It seems that the new directives have been granted due to purely economic reasons: the funds for the escorts on the coaches, and to pay the officers, are lacking. The result? The migrants have to undergo more than 30 hours on the deck of the ship, a quay or on the coaches. It is entirely undignified, and – through clenched teeth – even the agents present at the port criticise this new system, but the brave soldiers obediently follow orders. Beyond this, it seems the Frontex agents ensure the functioning of the Palermo police team's investigative work: right at the end they brought down the presumed boat-drivers/people smugglers, after having been identified by the soldiers on board the rescue ship, who handed over a file of photographs to the police team, to be shown to migrants during the disembarking process and aid with the identifications.

[Image: Landing at Palermo. Photo – Alberto Biondo]


[Image: Landing at Palermo. Photo – Alberto Biondo]

In our opinion, it is serious enough to use the file of photos on the quay, among those awaiting pre-identification, in the search for the presumed boat-drivers; in fact, some migrants who were used as witnesses were carried through the people waiting on the quayside, so as to make a final identification at the port, without any distinction between witnesses and accused, with the witnesses pointing out their travelling companions at a distance of only a few metres, embarrassing both parties, but the necessity of finding ever more boat-drivers comes before best practice.

There were 60 minors at this landing operation, of whom 46 (given that the council is no longer charged with housing them) were sent by the Prefecture to a new structure of 'first reception' (CPA for minors) in Partinico (province of Palermo), which used to be a CAS for adults, and is still managed by the same coop, ‘Sviluppo Solidale’ (Development in Solidarity), which is part of the 'Sol.Co.' consortium.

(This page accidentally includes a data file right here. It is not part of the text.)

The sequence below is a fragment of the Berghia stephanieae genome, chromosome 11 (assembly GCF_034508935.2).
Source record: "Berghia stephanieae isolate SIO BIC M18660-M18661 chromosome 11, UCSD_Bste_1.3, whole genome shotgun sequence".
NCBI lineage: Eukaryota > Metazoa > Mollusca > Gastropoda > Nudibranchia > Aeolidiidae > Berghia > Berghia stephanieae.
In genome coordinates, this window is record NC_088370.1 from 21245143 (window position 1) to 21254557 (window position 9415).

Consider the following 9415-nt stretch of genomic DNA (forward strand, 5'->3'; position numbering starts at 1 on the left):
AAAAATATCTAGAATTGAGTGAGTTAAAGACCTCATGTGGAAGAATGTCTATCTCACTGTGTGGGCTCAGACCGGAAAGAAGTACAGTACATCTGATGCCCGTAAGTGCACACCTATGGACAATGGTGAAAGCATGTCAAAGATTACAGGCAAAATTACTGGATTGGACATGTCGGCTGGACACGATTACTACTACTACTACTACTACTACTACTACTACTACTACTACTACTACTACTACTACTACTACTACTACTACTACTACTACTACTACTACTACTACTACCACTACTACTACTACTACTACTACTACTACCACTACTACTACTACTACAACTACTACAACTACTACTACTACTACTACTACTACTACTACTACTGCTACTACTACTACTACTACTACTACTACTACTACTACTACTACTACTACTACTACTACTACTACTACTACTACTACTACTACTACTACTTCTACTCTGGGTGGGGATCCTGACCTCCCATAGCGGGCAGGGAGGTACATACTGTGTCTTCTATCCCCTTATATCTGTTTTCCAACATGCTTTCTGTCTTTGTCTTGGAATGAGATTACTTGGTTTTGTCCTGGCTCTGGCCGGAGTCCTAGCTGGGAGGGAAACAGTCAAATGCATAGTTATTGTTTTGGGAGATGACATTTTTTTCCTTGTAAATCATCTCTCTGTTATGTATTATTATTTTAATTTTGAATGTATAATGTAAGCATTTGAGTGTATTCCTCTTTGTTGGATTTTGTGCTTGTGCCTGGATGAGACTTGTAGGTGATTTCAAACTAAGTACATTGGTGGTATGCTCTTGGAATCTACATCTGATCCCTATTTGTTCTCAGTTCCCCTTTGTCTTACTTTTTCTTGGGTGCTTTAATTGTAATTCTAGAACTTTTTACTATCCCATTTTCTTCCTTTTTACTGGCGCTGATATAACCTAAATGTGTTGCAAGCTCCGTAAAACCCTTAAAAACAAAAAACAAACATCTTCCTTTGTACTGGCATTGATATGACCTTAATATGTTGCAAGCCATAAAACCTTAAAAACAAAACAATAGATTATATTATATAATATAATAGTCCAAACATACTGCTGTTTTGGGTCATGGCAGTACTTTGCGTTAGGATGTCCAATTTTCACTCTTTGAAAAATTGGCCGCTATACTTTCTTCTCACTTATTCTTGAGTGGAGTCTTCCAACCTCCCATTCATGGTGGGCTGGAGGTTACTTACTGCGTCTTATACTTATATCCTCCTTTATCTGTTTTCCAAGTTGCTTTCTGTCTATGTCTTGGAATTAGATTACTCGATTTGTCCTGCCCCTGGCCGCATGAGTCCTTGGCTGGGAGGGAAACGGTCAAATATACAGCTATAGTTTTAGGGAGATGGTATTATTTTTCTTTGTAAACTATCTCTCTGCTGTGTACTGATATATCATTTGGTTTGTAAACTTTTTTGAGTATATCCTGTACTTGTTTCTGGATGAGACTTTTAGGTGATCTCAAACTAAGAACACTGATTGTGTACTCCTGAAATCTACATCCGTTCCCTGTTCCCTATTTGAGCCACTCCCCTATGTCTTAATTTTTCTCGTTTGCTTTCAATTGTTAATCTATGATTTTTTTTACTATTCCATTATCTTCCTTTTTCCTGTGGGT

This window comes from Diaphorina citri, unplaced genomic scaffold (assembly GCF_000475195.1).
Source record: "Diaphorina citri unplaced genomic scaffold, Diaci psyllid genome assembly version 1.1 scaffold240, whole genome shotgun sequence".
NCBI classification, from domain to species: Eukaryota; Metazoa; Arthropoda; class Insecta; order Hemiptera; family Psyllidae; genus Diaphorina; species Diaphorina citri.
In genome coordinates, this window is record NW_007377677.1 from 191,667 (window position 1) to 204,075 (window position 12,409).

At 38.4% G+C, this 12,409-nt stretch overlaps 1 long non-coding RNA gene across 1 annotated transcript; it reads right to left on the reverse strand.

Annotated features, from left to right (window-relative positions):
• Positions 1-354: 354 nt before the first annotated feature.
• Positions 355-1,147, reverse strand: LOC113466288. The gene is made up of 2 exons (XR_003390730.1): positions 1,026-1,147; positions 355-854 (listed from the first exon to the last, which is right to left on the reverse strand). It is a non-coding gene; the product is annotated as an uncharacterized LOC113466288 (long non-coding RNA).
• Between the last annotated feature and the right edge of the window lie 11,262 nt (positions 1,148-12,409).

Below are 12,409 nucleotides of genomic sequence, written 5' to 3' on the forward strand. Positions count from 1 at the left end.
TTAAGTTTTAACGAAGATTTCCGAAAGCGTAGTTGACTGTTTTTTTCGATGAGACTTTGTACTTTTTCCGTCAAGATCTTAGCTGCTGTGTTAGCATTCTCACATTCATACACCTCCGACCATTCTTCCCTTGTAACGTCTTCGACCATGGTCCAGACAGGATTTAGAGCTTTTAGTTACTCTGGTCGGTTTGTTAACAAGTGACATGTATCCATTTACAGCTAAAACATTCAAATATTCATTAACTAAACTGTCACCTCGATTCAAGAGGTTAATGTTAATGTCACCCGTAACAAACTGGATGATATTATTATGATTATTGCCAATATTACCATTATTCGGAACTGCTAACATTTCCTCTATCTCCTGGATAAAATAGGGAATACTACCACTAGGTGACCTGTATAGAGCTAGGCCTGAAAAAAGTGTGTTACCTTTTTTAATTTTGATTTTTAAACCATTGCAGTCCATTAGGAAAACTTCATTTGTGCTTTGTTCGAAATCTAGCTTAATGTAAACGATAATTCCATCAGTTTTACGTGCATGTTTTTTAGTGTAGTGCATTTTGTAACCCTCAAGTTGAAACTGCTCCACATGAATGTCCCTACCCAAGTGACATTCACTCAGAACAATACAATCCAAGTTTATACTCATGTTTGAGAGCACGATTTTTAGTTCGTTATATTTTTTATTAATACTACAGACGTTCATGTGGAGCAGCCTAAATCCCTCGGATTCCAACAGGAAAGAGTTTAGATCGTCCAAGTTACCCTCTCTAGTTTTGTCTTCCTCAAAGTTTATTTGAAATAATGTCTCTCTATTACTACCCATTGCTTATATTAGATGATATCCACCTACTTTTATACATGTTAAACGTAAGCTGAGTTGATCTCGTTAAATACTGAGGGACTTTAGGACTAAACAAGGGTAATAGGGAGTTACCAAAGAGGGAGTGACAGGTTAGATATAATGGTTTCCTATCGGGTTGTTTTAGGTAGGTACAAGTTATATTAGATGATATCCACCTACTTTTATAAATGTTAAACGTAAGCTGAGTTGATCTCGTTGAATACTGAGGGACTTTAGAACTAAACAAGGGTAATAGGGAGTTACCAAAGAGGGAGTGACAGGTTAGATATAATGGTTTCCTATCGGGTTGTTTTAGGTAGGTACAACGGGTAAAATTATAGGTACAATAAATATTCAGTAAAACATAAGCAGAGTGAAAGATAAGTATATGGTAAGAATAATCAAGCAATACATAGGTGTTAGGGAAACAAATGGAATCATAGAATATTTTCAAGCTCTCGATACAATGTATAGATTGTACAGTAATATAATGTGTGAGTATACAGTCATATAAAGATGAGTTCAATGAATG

Another arrival by sea came in last Friday, this time at Trapani on a windy day in which the British navy vessel Enterprise, which landed 316 people at the Ronciglio dock, among whom were 202 men, 94 women and one body, a Ghanaian woman. The landing was very different from that at Palermo: the migrants alighted from the ship and, after a quick health check (the work of the Healthcare of Trapani, who works without mediators at two different workstations, one for the more serious situations, and one for the easier cases), were all transferred to the Hotspot at Milo. Almost all of them were Nigerian, and all of them worse for wear, having been detained and 'bound' for the entire time in Libya before departure. Signs of violence and torture are more or less evident on all the bodies which walked down the landing steps of the ship, including in the difficulty of walking in itself. The British Royal Navy did not seem particularly friendly, with their cannons and machines guns levelled at the port of Trapani. No one was allowed to board the ship, not even the doctors for the standard first checks. The crew seemed annoyed that they had to bring people to Italy, just as Boris Johnson announced some days ago: they would have preferred to take them back to Libya.